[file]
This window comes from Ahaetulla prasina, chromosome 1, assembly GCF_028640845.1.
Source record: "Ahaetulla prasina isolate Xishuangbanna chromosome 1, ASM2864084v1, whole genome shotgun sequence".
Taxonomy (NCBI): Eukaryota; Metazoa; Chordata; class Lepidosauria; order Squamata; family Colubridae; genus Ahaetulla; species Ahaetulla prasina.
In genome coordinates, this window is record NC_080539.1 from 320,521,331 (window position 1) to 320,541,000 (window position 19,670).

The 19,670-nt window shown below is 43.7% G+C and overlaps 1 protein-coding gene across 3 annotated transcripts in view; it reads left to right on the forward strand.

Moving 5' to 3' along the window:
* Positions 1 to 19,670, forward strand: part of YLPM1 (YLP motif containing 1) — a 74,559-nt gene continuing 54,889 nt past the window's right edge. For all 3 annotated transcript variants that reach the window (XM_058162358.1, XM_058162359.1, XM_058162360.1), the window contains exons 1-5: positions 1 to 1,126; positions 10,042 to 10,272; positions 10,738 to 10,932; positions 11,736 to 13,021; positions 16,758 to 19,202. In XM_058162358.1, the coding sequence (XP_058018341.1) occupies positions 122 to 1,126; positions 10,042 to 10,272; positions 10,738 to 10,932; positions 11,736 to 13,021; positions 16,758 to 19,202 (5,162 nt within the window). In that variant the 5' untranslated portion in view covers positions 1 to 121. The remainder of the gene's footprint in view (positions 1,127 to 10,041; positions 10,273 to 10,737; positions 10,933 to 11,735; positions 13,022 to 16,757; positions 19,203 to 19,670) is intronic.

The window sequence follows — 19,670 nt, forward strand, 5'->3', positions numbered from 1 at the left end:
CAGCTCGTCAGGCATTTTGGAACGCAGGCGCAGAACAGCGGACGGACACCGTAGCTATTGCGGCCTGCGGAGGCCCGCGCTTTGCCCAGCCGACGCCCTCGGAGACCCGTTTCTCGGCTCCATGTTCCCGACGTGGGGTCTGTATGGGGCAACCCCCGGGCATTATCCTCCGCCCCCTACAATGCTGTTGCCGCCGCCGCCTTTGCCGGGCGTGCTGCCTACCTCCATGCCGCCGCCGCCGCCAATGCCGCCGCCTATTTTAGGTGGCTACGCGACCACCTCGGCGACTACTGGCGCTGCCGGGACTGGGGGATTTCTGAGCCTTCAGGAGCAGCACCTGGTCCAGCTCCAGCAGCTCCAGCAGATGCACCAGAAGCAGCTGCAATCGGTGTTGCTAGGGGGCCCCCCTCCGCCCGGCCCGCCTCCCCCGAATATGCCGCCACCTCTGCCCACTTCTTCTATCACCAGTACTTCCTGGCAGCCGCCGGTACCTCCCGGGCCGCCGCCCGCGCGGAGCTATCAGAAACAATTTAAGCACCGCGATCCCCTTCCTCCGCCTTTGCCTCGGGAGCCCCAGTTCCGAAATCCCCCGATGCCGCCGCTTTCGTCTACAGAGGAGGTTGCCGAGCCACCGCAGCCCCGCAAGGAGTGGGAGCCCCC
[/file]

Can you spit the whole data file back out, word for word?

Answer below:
This window comes from Ahaetulla prasina, chromosome 1, assembly GCF_028640845.1.
Source record: "Ahaetulla prasina isolate Xishuangbanna chromosome 1, ASM2864084v1, whole genome shotgun sequence".
Taxonomy (NCBI): Eukaryota; Metazoa; Chordata; class Lepidosauria; order Squamata; family Colubridae; genus Ahaetulla; species Ahaetulla prasina.
In genome coordinates, this window is record NC_080539.1 from 320,521,331 (window position 1) to 320,541,000 (window position 19,670).

The 19,670-nt window shown below is 43.7% G+C and overlaps 1 protein-coding gene across 3 annotated transcripts in view; it reads left to right on the forward strand.

Moving 5' to 3' along the window:
* Positions 1 to 19,670, forward strand: part of YLPM1 (YLP motif containing 1) — a 74,559-nt gene continuing 54,889 nt past the window's right edge. For all 3 annotated transcript variants that reach the window (XM_058162358.1, XM_058162359.1, XM_058162360.1), the window contains exons 1-5: positions 1 to 1,126; positions 10,042 to 10,272; positions 10,738 to 10,932; positions 11,736 to 13,021; positions 16,758 to 19,202. In XM_058162358.1, the coding sequence (XP_058018341.1) occupies positions 122 to 1,126; positions 10,042 to 10,272; positions 10,738 to 10,932; positions 11,736 to 13,021; positions 16,758 to 19,202 (5,162 nt within the window). In that variant the 5' untranslated portion in view covers positions 1 to 121. The remainder of the gene's footprint in view (positions 1,127 to 10,041; positions 10,273 to 10,737; positions 10,933 to 11,735; positions 13,022 to 16,757; positions 19,203 to 19,670) is intronic.

The window sequence follows — 19,670 nt, forward strand, 5'->3', positions numbered from 1 at the left end:
CAGCTCGTCAGGCATTTTGGAACGCAGGCGCAGAACAGCGGACGGACACCGTAGCTATTGCGGCCTGCGGAGGCCCGCGCTTTGCCCAGCCGACGCCCTCGGAGACCCGTTTCTCGGCTCCATGTTCCCGACGTGGGGTCTGTATGGGGCAACCCCCGGGCATTATCCTCCGCCCCCTACAATGCTGTTGCCGCCGCCGCCTTTGCCGGGCGTGCTGCCTACCTCCATGCCGCCGCCGCCGCCAATGCCGCCGCCTATTTTAGGTGGCTACGCGACCACCTCGGCGACTACTGGCGCTGCCGGGACTGGGGGATTTCTGAGCCTTCAGGAGCAGCACCTGGTCCAGCTCCAGCAGCTCCAGCAGATGCACCAGAAGCAGCTGCAATCGGTGTTGCTAGGGGGCCCCCCTCCGCCCGGCCCGCCTCCCCCGAATATGCCGCCACCTCTGCCCACTTCTTCTATCACCAGTACTTCCTGGCAGCCGCCGGTACCTCCCGGGCCGCCGCCCGCGCGGAGCTATCAGAAACAATTTAAGCACCGCGATCCCCTTCCTCCGCCTTTGCCTCGGGAGCCCCAGTTCCGAAATCCCCCGATGCCGCCGCTTTCGTCTACAGAGGAGGTTGCCGAGCCACCGCAGCCCCGCAAGGAGTGGGAGCCCCC